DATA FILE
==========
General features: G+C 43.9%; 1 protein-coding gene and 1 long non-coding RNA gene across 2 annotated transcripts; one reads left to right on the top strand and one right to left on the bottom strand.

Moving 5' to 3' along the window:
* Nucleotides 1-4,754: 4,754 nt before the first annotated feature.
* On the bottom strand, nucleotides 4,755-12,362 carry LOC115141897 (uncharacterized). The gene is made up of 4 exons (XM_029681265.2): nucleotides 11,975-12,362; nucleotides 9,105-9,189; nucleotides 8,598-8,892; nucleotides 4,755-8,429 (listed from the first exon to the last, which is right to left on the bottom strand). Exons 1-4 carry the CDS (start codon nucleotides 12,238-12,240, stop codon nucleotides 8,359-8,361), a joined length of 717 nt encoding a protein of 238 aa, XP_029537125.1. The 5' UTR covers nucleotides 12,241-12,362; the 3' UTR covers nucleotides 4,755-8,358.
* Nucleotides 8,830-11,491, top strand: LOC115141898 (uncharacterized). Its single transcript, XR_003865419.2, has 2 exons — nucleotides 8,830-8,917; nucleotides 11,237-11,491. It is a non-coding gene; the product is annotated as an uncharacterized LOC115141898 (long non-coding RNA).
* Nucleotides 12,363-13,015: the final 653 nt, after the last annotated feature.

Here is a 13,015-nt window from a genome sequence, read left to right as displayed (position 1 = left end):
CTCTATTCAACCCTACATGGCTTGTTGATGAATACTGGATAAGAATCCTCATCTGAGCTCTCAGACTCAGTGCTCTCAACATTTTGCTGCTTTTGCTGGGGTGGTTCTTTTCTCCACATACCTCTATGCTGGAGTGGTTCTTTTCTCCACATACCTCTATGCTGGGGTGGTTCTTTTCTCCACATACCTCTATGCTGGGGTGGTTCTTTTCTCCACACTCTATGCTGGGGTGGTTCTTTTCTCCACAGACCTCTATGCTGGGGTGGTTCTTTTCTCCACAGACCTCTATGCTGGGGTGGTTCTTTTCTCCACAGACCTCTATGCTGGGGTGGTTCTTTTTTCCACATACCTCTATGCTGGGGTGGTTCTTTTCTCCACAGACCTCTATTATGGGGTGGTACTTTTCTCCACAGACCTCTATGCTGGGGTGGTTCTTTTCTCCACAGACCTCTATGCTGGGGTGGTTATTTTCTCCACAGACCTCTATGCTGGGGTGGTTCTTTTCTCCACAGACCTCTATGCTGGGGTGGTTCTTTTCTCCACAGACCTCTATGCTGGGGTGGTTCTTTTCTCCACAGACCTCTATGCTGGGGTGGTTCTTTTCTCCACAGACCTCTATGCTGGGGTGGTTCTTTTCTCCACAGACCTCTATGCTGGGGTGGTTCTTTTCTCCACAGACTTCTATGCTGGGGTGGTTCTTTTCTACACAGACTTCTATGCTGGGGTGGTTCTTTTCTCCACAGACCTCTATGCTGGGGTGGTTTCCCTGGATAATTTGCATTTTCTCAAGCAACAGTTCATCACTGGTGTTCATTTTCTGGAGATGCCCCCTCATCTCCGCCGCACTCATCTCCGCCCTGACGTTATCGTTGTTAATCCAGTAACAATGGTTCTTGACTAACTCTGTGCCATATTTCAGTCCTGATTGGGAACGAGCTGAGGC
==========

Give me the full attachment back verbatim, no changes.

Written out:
General features: G+C 43.9%; 1 protein-coding gene and 1 long non-coding RNA gene across 2 annotated transcripts; one reads left to right on the top strand and one right to left on the bottom strand.

Moving 5' to 3' along the window:
* Nucleotides 1-4,754: 4,754 nt before the first annotated feature.
* On the bottom strand, nucleotides 4,755-12,362 carry LOC115141897 (uncharacterized). The gene is made up of 4 exons (XM_029681265.2): nucleotides 11,975-12,362; nucleotides 9,105-9,189; nucleotides 8,598-8,892; nucleotides 4,755-8,429 (listed from the first exon to the last, which is right to left on the bottom strand). Exons 1-4 carry the CDS (start codon nucleotides 12,238-12,240, stop codon nucleotides 8,359-8,361), a joined length of 717 nt encoding a protein of 238 aa, XP_029537125.1. The 5' UTR covers nucleotides 12,241-12,362; the 3' UTR covers nucleotides 4,755-8,358.
* Nucleotides 8,830-11,491, top strand: LOC115141898 (uncharacterized). Its single transcript, XR_003865419.2, has 2 exons — nucleotides 8,830-8,917; nucleotides 11,237-11,491. It is a non-coding gene; the product is annotated as an uncharacterized LOC115141898 (long non-coding RNA).
* Nucleotides 12,363-13,015: the final 653 nt, after the last annotated feature.

Here is a 13,015-nt window from a genome sequence, read left to right as displayed (position 1 = left end):
CTCTATTCAACCCTACATGGCTTGTTGATGAATACTGGATAAGAATCCTCATCTGAGCTCTCAGACTCAGTGCTCTCAACATTTTGCTGCTTTTGCTGGGGTGGTTCTTTTCTCCACATACCTCTATGCTGGAGTGGTTCTTTTCTCCACATACCTCTATGCTGGGGTGGTTCTTTTCTCCACATACCTCTATGCTGGGGTGGTTCTTTTCTCCACACTCTATGCTGGGGTGGTTCTTTTCTCCACAGACCTCTATGCTGGGGTGGTTCTTTTCTCCACAGACCTCTATGCTGGGGTGGTTCTTTTCTCCACAGACCTCTATGCTGGGGTGGTTCTTTTTTCCACATACCTCTATGCTGGGGTGGTTCTTTTCTCCACAGACCTCTATTATGGGGTGGTACTTTTCTCCACAGACCTCTATGCTGGGGTGGTTCTTTTCTCCACAGACCTCTATGCTGGGGTGGTTATTTTCTCCACAGACCTCTATGCTGGGGTGGTTCTTTTCTCCACAGACCTCTATGCTGGGGTGGTTCTTTTCTCCACAGACCTCTATGCTGGGGTGGTTCTTTTCTCCACAGACCTCTATGCTGGGGTGGTTCTTTTCTCCACAGACCTCTATGCTGGGGTGGTTCTTTTCTCCACAGACCTCTATGCTGGGGTGGTTCTTTTCTCCACAGACTTCTATGCTGGGGTGGTTCTTTTCTACACAGACTTCTATGCTGGGGTGGTTCTTTTCTCCACAGACCTCTATGCTGGGGTGGTTTCCCTGGATAATTTGCATTTTCTCAAGCAACAGTTCATCACTGGTGTTCATTTTCTGGAGATGCCCCCTCATCTCCGCCGCACTCATCTCCGCCCTGACGTTATCGTTGTTAATCCAGTAACAATGGTTCTTGACTAACTCTGTGCCATATTTCAGTCCTGATTGGGAACGAGCTGAGGC